The Jesuits in North America in the Seventeenth Century

By Francis Parkman | Go to book overview

CHAPTER XXIII. 1645-1648. A DOOMED NATION.

INDIAN INFATUATION. -- IROQUOIS AND HURON. -- HURON TRIUMPHS. -- THE CAPTIVE IROQUOIS: HIS FEROCITY AND FORTITUDE. -- PARTISAN EXPLOITS. -- DIPLOMACY. -- THE ANDASTES. -- THE HURON EMBASSY. -- NEW NEGOTIATIONS. -- THE IROQUOIS AMBASSADOR: HIS SUICIDE. -- IROQUOIS HONOR.

IT was a strange and miserable spectacle to behold the savages of this continent at the time when the knell of their common ruin had already sounded. Civilization had gained a foothold on their borders. The long and gloomy reign of barbarism was drawing near its close, and their united efforts could scarcely have availed to sustain it. Yet, in this crisis of their destiny, these doomed tribes were tearing each other's throats in a wolfish fury, joined to an intelligence that served little purpose but mutual destruction.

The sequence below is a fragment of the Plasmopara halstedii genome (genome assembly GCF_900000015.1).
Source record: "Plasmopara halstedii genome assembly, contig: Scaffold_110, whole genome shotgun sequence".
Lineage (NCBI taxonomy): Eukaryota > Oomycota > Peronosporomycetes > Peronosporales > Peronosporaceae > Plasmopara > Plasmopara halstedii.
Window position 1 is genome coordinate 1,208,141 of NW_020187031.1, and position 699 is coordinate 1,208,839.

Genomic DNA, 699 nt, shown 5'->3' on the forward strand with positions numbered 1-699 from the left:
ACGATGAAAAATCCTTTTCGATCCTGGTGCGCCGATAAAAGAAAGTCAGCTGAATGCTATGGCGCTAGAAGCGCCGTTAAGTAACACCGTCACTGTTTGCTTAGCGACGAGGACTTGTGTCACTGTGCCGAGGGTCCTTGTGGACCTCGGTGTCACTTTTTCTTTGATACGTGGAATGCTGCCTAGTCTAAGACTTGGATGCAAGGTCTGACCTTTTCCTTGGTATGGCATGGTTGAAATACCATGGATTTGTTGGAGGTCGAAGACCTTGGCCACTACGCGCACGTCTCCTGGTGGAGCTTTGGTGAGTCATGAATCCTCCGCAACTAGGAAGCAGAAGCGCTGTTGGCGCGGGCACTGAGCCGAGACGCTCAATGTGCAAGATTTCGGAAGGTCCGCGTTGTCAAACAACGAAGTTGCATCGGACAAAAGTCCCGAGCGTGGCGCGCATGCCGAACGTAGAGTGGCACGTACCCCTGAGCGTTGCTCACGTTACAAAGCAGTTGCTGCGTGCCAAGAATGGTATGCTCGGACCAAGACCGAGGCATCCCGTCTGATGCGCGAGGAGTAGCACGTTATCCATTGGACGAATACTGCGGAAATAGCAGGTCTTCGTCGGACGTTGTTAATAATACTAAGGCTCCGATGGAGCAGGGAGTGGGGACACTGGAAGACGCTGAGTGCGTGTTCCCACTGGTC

How the quarrel began between the Iroquois and their Huron kindred no man can tell, and it is not worth while to conjecture. At this time, the ruling passion of the savage Confederates was the annihilation of this rival people and of their Algonquin allies, -- if the understanding between the Hurons and these

-435-

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